I cannot really compare Sonlight Language Arts with Oak Meadow because I have only limited experience with SL LA. One of my main reasons for switching to OM was the integrated language arts. I liked that the LA assignments would be right there along with everything else, that they would relate to what they were learning about in history or science, and that they would not have to be planned separately.  I found though, that using it this way was tough. My kids were both way ahead of the OM grammar and while I started out having them do it, we quickly dropped it. The writing assignments, on the other hand, were frequently too difficult for them. I credit both of these problems with our origins in classical education. The kids both started grammar in first grade with First Language Lessons. They have known the parts of speech for years. They do not need to practice writing sentences with adverbs or underlining action verbs. That's just busywork. Yes, we could use a separate grammar program-but again, I would have to tweak!

For the writing, even though we no longer use much from The Well-Trained Mind, the suggestions for writing and the three stages have stuck with me. OM 4 includes a lot of creative writing assignments, which Christopher is just entirely frustrated by, and TWTM doesn't recommend until much later. There are also a lot of "write a diary entry from the main character's point of view" type assignments. Good and fun, for the right kids. But Christopher would much rather write a report on bearded dragons, and I daresay it feels more age-appropriate for him to be doing so. More tweaking.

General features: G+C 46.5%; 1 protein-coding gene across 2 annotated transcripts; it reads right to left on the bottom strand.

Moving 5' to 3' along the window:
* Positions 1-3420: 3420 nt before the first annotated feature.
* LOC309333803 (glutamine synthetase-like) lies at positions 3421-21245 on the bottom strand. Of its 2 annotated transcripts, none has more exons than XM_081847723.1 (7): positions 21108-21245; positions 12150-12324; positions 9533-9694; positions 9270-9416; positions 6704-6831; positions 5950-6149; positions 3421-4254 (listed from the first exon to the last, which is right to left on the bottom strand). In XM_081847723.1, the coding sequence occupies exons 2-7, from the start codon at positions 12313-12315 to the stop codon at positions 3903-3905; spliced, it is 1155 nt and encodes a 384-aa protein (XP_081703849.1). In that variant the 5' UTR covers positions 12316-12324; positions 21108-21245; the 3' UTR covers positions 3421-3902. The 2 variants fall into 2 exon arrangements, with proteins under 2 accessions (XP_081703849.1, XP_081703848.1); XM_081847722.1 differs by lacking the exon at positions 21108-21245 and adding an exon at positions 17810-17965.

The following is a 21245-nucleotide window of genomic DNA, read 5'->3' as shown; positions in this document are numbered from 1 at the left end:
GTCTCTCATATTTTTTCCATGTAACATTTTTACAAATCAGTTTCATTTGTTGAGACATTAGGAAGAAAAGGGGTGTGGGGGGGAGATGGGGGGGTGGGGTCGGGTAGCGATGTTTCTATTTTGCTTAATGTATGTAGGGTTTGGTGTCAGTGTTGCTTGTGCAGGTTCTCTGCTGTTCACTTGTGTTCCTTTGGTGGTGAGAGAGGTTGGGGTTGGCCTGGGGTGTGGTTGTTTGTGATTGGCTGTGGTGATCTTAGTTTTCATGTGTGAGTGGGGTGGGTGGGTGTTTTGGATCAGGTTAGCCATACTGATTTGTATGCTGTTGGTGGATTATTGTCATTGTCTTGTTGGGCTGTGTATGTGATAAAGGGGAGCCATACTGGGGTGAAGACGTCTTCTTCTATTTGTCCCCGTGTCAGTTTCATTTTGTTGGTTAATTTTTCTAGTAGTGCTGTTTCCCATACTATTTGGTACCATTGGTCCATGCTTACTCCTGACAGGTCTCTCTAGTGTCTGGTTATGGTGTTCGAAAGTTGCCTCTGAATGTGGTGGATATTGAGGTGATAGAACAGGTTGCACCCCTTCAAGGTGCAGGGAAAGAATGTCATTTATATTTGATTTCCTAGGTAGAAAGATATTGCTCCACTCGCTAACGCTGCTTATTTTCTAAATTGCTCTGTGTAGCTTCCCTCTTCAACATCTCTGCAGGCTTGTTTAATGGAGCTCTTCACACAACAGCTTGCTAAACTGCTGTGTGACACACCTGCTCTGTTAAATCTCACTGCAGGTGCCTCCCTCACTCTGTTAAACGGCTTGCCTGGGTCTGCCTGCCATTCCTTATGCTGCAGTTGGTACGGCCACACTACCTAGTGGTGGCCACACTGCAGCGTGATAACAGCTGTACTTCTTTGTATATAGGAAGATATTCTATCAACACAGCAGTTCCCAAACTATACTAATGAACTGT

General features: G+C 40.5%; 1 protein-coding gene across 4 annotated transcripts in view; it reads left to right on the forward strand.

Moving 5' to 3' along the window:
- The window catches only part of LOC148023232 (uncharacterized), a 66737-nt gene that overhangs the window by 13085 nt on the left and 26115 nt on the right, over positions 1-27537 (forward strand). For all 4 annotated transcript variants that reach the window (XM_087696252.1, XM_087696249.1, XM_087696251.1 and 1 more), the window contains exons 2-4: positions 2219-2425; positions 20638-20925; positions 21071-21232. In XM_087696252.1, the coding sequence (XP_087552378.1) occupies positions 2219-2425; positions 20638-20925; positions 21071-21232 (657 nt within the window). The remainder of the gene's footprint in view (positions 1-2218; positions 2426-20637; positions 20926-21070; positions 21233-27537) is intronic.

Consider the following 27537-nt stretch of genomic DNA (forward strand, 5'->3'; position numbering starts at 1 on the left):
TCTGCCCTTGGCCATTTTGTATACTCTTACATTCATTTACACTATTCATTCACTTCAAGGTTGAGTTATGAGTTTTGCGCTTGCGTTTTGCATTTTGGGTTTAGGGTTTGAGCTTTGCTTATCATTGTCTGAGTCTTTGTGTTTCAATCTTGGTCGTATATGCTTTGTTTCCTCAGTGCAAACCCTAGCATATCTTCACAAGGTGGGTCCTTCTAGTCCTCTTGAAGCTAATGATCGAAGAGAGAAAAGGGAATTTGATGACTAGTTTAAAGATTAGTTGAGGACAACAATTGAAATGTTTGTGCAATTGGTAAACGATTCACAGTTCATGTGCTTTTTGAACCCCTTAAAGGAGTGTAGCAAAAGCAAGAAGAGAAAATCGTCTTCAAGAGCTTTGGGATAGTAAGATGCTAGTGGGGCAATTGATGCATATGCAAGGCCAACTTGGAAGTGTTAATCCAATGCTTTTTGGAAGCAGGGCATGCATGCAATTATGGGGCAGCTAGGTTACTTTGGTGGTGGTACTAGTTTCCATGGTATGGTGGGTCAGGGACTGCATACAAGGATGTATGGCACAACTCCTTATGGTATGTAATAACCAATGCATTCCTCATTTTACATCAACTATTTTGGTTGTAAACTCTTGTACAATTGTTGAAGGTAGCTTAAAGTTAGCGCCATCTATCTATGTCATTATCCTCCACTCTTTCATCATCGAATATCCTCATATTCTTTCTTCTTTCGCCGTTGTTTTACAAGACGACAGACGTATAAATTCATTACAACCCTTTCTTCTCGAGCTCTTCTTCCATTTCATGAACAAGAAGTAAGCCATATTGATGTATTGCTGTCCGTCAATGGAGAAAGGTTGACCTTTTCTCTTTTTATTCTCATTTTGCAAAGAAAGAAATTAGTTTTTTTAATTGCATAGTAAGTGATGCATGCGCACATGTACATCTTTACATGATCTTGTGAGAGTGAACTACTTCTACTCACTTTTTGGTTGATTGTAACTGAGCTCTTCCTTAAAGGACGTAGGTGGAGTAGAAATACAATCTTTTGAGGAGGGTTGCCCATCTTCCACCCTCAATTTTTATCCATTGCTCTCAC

OM 6 includes a lot of writing, really too much in my opinion. And the writing is again, more advanced concepts than even TWTM would recommend. Grace is squarely in the logic stage, a stage at which she is making connections about why things happened. So while she can certainly write an essay about the four virtues (Confucius), she has a harder time writing an essay about how those four virtues are relevant in her life, complete with examples.  I am certainly not saying every child would have a problem with the writing assignments or even that the level of thought called for is inappropriate. It's just not something she is quite ready for, and many of the writing assignments involve similar themes that cause her a lot of frustration. More tweaking.  I do like how the child is given a choice of several different writing assignments, and a child who is ready to move on to more complex writing topics would probably enjoy the variety.

The Cost

The cost of Oak Meadow and Sonlight are similar. Neither one is a cheap program. I feel better about spending the money on Sonlight though, because I am getting a ton of really good books. Many of the books get read again and again, even outside of our lesson time. With OM, most of the money is in the syllabus: one or two textbook-type books that serve as the spine. There are very few additional titles. This also makes me quite nervous about the syllabus! I'm always like "Hey that's a $200 book! watch it with your pb & j!!"

Ease of Use